Leith is an area like no other. Boasting its own distinct character, Leith is a hub of lively eating and drinking spots, creativity and cultural diversity.
The district of Leith rests on the shores of the Firth of Forth, at the mouth of the Water of Leith. Having served as the port of Edinburgh for hundreds of years, the area’s original harbour dates back to the 14th century and has been visited by many travelling kings and queens, including Mary Queen of Scots and King George IV. For more information about Leith's fascinating history, check out the Explore Historic Leith brochure.
Today, Leith is a vivacious area jam-packed with delicious delis, chic drinking spots, and top restaurants boasting some of Scotland’s finest chefs. The district asserts a jovial attitude and hosts an eclectic mix of people and cultures, making each a visit a unique experience.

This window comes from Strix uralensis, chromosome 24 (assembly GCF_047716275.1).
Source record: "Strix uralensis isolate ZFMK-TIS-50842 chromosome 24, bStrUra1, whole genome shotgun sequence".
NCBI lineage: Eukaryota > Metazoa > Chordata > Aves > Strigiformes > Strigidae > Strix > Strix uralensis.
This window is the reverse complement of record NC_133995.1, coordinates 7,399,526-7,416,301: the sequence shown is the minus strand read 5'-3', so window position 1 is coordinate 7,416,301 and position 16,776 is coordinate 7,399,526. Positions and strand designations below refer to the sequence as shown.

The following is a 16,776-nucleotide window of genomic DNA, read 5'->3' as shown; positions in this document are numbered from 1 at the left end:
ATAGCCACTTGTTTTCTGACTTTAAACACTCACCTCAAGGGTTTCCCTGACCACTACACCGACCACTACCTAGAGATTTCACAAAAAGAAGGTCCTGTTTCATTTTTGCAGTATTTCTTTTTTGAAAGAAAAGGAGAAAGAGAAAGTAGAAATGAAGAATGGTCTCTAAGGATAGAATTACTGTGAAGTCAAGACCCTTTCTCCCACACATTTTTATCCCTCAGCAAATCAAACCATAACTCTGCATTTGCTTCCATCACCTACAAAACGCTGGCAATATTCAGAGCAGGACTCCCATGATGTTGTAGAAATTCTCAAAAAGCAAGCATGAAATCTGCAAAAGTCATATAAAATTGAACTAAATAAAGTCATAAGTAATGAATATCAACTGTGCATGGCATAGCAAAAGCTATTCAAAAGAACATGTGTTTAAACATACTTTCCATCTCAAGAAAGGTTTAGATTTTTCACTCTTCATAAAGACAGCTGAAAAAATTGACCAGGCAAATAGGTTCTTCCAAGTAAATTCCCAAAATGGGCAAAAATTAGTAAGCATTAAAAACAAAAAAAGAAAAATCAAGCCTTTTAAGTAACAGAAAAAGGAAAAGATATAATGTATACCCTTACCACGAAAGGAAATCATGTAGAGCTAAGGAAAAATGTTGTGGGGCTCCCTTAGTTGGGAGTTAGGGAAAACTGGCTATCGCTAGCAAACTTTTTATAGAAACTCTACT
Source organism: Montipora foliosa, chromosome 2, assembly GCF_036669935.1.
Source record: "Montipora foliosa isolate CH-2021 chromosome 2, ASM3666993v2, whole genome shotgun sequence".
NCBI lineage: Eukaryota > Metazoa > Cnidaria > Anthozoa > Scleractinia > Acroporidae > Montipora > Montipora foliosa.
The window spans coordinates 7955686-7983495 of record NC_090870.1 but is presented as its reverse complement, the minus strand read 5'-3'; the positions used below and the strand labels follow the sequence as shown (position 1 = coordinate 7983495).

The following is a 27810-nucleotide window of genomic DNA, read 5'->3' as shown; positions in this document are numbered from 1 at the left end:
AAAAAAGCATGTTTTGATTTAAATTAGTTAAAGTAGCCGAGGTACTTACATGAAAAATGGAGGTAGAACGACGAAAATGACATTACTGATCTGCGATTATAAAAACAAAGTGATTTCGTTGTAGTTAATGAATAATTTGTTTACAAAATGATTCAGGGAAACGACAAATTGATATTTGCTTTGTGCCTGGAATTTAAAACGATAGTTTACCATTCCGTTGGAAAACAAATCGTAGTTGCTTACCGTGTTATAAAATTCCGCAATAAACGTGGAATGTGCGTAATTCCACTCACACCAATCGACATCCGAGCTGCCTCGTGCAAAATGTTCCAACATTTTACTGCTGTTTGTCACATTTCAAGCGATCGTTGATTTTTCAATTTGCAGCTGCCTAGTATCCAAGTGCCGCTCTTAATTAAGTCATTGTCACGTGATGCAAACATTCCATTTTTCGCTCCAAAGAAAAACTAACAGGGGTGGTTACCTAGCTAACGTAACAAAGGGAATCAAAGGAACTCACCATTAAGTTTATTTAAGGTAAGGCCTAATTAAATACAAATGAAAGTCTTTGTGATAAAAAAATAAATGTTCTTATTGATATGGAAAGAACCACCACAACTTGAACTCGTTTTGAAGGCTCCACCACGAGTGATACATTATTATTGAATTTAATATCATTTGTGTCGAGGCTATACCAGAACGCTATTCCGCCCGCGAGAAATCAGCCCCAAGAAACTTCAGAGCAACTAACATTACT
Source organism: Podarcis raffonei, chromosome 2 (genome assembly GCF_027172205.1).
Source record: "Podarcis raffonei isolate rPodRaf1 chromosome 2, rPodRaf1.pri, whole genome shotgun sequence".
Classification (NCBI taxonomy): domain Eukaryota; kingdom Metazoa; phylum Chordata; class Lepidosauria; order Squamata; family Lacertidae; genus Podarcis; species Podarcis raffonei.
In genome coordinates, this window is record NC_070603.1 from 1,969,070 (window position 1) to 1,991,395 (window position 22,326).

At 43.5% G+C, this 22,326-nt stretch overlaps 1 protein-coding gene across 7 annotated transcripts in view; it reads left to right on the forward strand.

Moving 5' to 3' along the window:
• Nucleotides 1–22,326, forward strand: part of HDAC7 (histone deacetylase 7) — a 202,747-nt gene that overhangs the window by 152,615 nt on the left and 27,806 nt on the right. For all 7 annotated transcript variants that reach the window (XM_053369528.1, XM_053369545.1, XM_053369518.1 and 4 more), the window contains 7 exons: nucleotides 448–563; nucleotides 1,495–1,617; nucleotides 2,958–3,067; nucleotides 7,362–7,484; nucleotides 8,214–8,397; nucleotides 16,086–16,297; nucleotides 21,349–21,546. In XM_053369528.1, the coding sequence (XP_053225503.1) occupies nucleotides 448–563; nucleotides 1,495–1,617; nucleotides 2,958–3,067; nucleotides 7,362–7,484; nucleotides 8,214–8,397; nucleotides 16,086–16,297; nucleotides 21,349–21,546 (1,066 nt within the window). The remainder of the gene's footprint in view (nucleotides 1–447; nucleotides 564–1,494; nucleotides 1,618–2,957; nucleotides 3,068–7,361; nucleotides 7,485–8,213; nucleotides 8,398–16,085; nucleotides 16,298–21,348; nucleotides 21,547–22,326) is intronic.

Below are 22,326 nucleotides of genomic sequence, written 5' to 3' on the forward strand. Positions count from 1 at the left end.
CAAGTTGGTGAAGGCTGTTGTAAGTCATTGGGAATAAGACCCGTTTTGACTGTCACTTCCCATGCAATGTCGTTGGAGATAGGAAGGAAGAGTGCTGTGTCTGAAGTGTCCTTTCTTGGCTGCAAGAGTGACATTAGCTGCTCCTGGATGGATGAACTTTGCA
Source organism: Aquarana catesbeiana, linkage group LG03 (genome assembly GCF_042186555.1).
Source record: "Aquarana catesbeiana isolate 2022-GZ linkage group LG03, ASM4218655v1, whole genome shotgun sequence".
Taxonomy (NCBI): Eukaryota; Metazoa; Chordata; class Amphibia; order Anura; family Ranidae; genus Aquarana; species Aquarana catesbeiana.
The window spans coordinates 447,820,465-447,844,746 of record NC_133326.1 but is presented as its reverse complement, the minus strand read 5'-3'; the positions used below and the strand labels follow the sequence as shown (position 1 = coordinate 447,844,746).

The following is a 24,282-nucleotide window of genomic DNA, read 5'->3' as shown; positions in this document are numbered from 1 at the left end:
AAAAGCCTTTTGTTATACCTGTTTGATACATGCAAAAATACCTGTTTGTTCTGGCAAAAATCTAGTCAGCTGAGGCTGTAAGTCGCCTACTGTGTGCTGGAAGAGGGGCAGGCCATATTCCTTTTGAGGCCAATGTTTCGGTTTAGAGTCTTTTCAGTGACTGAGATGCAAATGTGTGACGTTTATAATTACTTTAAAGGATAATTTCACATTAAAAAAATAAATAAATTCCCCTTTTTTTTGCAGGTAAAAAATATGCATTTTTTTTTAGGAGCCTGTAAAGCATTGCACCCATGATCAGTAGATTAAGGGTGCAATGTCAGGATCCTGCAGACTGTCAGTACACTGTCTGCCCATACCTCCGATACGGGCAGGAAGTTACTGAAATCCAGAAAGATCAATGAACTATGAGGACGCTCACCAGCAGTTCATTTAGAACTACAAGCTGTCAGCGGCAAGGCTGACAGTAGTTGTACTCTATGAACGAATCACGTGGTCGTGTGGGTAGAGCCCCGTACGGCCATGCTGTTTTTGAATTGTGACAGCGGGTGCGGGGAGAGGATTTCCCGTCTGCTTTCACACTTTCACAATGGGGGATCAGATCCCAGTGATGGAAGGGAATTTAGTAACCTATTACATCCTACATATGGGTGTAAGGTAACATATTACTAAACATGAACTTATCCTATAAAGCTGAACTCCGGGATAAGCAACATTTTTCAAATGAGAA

The area is famed as the location of the 5-star Royal Yacht Britannia, a fascinating royal residence berthed alongside Ocean Terminal Shopping Centre. Leith also boasts a rich creative culture and is home to various independent and contemporary galleries, such as the Corn Exchange Gallery. Various cultural festivals such as the Leith Festival and the Edinburgh Mela take place here throughout the year, and the area even has its own radio station.
Though Leith can be easily reached by bus, one of the best ways to visit is to take a leisurely stroll along the Water of Leith Walkway. This charming footpath borders the river from Balerno to Leith and emerges at the Shore, an upmarket area lined with bistros, stylish bars, traditional pubs and first-rate restaurants.
The mile-long Leith Walk links the district with the east end of Princes Street and offers a shopping experience like no other in the capital – locals proudly boast that there is little to nothing you won’t be able to find on this street.